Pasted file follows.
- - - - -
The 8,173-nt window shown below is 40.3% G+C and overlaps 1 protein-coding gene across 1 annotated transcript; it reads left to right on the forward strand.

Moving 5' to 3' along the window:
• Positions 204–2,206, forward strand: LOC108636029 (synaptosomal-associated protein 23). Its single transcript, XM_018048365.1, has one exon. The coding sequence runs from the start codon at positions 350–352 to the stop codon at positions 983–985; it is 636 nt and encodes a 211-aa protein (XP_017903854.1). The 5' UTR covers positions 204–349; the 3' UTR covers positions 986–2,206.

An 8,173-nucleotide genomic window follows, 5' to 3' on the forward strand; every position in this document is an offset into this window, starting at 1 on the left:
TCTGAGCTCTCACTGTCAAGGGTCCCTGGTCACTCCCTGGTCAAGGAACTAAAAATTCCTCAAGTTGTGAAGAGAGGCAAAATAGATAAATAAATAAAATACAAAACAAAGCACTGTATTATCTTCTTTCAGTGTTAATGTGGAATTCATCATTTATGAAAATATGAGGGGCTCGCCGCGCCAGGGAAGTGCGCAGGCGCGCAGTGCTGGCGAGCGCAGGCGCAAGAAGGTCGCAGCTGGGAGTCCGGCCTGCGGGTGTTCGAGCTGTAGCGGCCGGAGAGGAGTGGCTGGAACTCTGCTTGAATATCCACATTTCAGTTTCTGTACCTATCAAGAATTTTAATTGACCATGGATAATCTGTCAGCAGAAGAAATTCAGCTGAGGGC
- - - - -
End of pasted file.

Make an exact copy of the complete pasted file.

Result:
The 8,173-nt window shown below is 40.3% G+C and overlaps 1 protein-coding gene across 1 annotated transcript; it reads left to right on the forward strand.

Moving 5' to 3' along the window:
• Positions 204–2,206, forward strand: LOC108636029 (synaptosomal-associated protein 23). Its single transcript, XM_018048365.1, has one exon. The coding sequence runs from the start codon at positions 350–352 to the stop codon at positions 983–985; it is 636 nt and encodes a 211-aa protein (XP_017903854.1). The 5' UTR covers positions 204–349; the 3' UTR covers positions 986–2,206.

An 8,173-nucleotide genomic window follows, 5' to 3' on the forward strand; every position in this document is an offset into this window, starting at 1 on the left:
TCTGAGCTCTCACTGTCAAGGGTCCCTGGTCACTCCCTGGTCAAGGAACTAAAAATTCCTCAAGTTGTGAAGAGAGGCAAAATAGATAAATAAATAAAATACAAAACAAAGCACTGTATTATCTTCTTTCAGTGTTAATGTGGAATTCATCATTTATGAAAATATGAGGGGCTCGCCGCGCCAGGGAAGTGCGCAGGCGCGCAGTGCTGGCGAGCGCAGGCGCAAGAAGGTCGCAGCTGGGAGTCCGGCCTGCGGGTGTTCGAGCTGTAGCGGCCGGAGAGGAGTGGCTGGAACTCTGCTTGAATATCCACATTTCAGTTTCTGTACCTATCAAGAATTTTAATTGACCATGGATAATCTGTCAGCAGAAGAAATTCAGCTGAGGGC